Neuromuscular therapists use manual techniques to promote healthy neuromuscular junction function, which helps break the stress-tension cycle. Doing this encourages a parasympathetic response in the body, reducing resting muscle tension and spasms. Additionally, these techniques facilitate the removal of metabolic waste products from muscle tissue fibers, which can irritate nerves.

Manual Trigger Point is a non-invasive and non-pharmacological pain management technique that effectively addresses pain without requiring injections. It is considered the best type of massage therapy for treating painful spots as it targets the root cause of the pain by addressing muscular imbalances, pinched nerves, and myofascial pain.

Exploring Myofascial Trigger Points:
Insights into Causes, Symptoms,
and Effective Therapies

What are Myofascial Trigger Points?

Myofascial Trigger Points (TrPs) are hyperirritable spots in a taut skeletal muscle band and facia. These points are sensitive and can cause pain when subjected to various kinds of stress, such as compression, stretching, overload, or contraction. The pain experienced is often not localized but referred to, meaning it's felt in a different area than the trigger point. For example, trigger points can be linked to migraine and tension headaches, a trigger point in the neck might contribute to pain between the shoulder blades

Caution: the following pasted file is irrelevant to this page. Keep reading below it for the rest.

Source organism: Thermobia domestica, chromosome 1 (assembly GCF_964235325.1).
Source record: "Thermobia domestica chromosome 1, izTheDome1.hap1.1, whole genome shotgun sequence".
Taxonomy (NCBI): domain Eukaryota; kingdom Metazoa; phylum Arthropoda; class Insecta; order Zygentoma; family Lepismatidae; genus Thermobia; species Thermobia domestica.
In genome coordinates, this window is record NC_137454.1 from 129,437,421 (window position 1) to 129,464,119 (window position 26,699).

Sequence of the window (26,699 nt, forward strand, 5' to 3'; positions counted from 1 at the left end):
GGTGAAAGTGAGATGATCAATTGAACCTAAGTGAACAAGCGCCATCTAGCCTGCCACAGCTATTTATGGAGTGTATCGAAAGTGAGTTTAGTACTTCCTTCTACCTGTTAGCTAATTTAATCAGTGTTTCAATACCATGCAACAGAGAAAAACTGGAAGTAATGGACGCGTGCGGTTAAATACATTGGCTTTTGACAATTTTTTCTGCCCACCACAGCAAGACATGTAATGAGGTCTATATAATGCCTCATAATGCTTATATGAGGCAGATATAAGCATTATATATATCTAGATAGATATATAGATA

Myofascial Trigger Points (TrPs) are hyperirritable spots in a taut skeletal muscle band and facia. Common TrPs on Trapezius Muscle

Causes and Characteristics of Trigger Points

Trigger points are often the result of various physical stresses such as acute muscle overload, repetitive strain, overwork, fatigue, poor posture, blunt trauma, sports injuries, and exposure to cold. They are typically found in muscles and tendons that are most used in certain activities or sports. Dr. Travell and Simons (1983) defined a trigger point as a hyper-irritable focus in a tissue that, when compressed, is tender and can cause referred pain, tenderness, and sometimes autonomic phenomena and proprioception distortion.